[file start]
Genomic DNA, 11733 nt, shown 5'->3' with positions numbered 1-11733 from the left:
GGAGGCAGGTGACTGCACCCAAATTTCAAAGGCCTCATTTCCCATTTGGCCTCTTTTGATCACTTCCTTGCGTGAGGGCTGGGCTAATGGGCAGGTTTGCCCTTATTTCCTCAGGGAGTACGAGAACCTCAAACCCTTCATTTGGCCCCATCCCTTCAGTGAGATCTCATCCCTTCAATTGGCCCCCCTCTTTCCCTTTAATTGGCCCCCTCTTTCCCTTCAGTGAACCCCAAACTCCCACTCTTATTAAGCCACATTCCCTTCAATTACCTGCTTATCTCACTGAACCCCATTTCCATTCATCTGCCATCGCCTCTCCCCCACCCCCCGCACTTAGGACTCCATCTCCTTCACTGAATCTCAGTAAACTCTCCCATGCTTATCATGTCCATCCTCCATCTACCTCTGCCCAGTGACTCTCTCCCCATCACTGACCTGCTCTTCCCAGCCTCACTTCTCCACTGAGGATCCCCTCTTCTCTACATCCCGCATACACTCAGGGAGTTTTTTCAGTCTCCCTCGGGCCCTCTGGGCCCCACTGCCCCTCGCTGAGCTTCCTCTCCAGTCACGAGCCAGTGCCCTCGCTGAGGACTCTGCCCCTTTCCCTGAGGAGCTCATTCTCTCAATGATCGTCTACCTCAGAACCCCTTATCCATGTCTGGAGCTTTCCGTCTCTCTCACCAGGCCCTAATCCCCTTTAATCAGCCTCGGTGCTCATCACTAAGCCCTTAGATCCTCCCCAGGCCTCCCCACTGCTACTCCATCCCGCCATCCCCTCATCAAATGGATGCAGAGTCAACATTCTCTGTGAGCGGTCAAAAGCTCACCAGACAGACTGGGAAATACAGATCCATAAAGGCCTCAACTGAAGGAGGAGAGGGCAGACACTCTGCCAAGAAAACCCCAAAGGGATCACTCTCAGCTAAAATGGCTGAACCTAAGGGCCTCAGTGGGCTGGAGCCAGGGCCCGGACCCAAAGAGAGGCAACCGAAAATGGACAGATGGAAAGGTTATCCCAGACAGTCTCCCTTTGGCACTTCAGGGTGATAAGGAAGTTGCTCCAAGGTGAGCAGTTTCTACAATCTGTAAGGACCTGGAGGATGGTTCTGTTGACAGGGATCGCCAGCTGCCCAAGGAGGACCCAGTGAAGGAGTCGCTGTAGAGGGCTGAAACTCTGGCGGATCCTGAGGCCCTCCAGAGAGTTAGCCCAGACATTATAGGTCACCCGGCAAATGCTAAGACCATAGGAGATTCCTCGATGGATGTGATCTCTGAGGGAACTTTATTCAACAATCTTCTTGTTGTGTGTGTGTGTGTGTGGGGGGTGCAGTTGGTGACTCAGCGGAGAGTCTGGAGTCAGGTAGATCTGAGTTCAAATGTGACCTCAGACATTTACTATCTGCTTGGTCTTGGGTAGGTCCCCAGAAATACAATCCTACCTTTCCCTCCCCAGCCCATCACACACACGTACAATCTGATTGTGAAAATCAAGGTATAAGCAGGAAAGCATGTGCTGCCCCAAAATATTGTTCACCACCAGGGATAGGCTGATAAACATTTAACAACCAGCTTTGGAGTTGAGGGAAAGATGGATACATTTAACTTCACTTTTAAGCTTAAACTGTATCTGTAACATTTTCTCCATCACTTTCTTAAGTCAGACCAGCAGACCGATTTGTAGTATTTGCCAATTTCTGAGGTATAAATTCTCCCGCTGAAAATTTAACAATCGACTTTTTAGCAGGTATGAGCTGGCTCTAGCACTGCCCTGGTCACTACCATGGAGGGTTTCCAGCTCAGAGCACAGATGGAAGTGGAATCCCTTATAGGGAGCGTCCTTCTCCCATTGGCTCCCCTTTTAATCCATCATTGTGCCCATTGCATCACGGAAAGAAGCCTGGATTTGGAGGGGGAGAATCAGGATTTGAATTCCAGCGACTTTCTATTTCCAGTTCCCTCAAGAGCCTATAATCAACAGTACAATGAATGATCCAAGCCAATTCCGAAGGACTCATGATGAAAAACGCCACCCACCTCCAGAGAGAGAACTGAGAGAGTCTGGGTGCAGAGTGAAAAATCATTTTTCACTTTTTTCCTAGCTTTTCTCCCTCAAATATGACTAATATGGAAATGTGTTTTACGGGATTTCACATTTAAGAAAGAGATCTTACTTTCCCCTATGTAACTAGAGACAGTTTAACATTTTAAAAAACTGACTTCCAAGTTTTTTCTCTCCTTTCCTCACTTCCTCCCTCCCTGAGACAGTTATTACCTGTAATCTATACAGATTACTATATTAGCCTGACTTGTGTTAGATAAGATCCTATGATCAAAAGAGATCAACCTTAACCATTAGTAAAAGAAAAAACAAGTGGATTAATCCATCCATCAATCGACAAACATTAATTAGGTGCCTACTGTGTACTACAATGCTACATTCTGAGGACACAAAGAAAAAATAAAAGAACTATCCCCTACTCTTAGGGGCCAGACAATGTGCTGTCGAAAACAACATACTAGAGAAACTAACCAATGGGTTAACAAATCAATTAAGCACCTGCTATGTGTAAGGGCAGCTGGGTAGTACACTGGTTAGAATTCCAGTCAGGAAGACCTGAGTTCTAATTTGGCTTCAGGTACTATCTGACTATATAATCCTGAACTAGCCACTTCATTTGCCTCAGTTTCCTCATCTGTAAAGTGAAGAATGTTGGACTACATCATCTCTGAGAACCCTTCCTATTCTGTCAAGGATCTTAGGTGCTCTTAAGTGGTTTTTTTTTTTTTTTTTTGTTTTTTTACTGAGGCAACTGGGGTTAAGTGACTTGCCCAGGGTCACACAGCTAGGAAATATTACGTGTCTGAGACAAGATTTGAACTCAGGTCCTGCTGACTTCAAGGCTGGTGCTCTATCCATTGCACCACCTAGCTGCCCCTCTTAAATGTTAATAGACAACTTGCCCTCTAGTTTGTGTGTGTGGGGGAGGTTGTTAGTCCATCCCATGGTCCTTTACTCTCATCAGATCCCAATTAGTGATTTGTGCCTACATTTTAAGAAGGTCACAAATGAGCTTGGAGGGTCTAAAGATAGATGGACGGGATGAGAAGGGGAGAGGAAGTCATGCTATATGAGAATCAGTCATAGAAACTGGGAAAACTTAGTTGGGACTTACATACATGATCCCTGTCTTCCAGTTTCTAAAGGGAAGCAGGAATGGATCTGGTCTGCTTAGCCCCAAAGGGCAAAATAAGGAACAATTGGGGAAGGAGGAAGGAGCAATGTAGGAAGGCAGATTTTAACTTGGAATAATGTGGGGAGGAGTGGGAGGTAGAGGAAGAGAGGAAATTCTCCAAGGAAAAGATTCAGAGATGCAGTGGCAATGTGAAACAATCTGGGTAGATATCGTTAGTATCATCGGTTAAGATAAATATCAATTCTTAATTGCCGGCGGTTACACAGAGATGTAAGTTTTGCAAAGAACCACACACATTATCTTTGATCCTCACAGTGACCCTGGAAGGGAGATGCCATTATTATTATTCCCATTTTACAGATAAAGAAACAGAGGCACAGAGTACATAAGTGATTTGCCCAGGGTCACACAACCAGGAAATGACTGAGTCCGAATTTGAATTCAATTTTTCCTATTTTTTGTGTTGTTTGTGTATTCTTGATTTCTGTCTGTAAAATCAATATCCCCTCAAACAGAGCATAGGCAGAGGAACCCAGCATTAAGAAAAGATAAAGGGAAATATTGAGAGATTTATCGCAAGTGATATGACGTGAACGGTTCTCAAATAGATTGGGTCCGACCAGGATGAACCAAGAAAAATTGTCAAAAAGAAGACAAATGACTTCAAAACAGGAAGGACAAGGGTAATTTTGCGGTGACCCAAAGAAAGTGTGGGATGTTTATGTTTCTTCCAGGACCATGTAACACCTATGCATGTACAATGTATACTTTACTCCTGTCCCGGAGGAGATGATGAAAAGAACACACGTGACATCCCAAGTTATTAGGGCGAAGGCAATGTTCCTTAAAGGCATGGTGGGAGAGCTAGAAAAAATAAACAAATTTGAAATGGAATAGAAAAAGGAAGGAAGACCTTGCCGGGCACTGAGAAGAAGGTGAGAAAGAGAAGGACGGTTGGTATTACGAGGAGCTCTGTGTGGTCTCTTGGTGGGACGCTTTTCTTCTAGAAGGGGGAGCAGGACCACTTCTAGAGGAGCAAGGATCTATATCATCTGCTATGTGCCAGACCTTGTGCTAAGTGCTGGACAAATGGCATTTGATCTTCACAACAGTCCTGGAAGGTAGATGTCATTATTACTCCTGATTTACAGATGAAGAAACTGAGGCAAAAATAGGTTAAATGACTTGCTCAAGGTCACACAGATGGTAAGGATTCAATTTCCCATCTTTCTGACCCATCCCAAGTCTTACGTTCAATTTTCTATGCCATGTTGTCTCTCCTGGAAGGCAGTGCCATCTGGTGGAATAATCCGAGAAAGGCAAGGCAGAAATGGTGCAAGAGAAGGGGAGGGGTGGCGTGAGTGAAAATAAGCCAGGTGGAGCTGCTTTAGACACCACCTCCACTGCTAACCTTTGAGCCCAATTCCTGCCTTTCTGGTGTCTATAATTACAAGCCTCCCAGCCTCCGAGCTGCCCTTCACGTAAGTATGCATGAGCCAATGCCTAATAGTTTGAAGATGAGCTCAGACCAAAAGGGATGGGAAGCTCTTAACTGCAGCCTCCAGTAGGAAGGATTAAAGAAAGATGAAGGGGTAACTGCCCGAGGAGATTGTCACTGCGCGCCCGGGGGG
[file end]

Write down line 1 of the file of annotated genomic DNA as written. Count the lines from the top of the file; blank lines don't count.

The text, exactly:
Genomic DNA, 11733 nt, shown 5'->3' with positions numbered 1-11733 from the left: